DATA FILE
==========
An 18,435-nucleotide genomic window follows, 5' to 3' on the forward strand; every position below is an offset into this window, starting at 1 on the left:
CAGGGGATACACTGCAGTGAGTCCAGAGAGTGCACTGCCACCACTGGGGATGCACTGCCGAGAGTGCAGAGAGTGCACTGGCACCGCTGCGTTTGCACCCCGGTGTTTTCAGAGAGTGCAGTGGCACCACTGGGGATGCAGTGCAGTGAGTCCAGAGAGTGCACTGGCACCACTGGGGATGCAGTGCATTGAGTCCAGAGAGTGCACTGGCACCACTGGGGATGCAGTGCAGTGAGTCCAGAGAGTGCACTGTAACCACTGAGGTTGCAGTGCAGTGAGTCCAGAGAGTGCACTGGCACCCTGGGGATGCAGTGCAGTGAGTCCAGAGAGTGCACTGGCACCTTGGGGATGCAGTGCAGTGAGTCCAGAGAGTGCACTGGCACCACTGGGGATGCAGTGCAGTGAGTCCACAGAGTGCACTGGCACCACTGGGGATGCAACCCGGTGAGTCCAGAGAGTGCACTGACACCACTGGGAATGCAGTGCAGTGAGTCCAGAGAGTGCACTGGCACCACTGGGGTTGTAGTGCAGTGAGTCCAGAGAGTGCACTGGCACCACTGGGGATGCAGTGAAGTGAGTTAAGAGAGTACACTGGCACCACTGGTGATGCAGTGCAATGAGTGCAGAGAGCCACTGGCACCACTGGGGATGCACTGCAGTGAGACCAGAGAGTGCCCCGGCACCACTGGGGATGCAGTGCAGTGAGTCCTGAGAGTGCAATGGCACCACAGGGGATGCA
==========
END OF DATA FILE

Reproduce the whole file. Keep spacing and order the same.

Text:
An 18,435-nucleotide genomic window follows, 5' to 3' on the forward strand; every position below is an offset into this window, starting at 1 on the left:
CAGGGGATACACTGCAGTGAGTCCAGAGAGTGCACTGCCACCACTGGGGATGCACTGCCGAGAGTGCAGAGAGTGCACTGGCACCGCTGCGTTTGCACCCCGGTGTTTTCAGAGAGTGCAGTGGCACCACTGGGGATGCAGTGCAGTGAGTCCAGAGAGTGCACTGGCACCACTGGGGATGCAGTGCATTGAGTCCAGAGAGTGCACTGGCACCACTGGGGATGCAGTGCAGTGAGTCCAGAGAGTGCACTGTAACCACTGAGGTTGCAGTGCAGTGAGTCCAGAGAGTGCACTGGCACCCTGGGGATGCAGTGCAGTGAGTCCAGAGAGTGCACTGGCACCTTGGGGATGCAGTGCAGTGAGTCCAGAGAGTGCACTGGCACCACTGGGGATGCAGTGCAGTGAGTCCACAGAGTGCACTGGCACCACTGGGGATGCAACCCGGTGAGTCCAGAGAGTGCACTGACACCACTGGGAATGCAGTGCAGTGAGTCCAGAGAGTGCACTGGCACCACTGGGGTTGTAGTGCAGTGAGTCCAGAGAGTGCACTGGCACCACTGGGGATGCAGTGAAGTGAGTTAAGAGAGTACACTGGCACCACTGGTGATGCAGTGCAATGAGTGCAGAGAGCCACTGGCACCACTGGGGATGCACTGCAGTGAGACCAGAGAGTGCCCCGGCACCACTGGGGATGCAGTGCAGTGAGTCCTGAGAGTGCAATGGCACCACAGGGGATGCA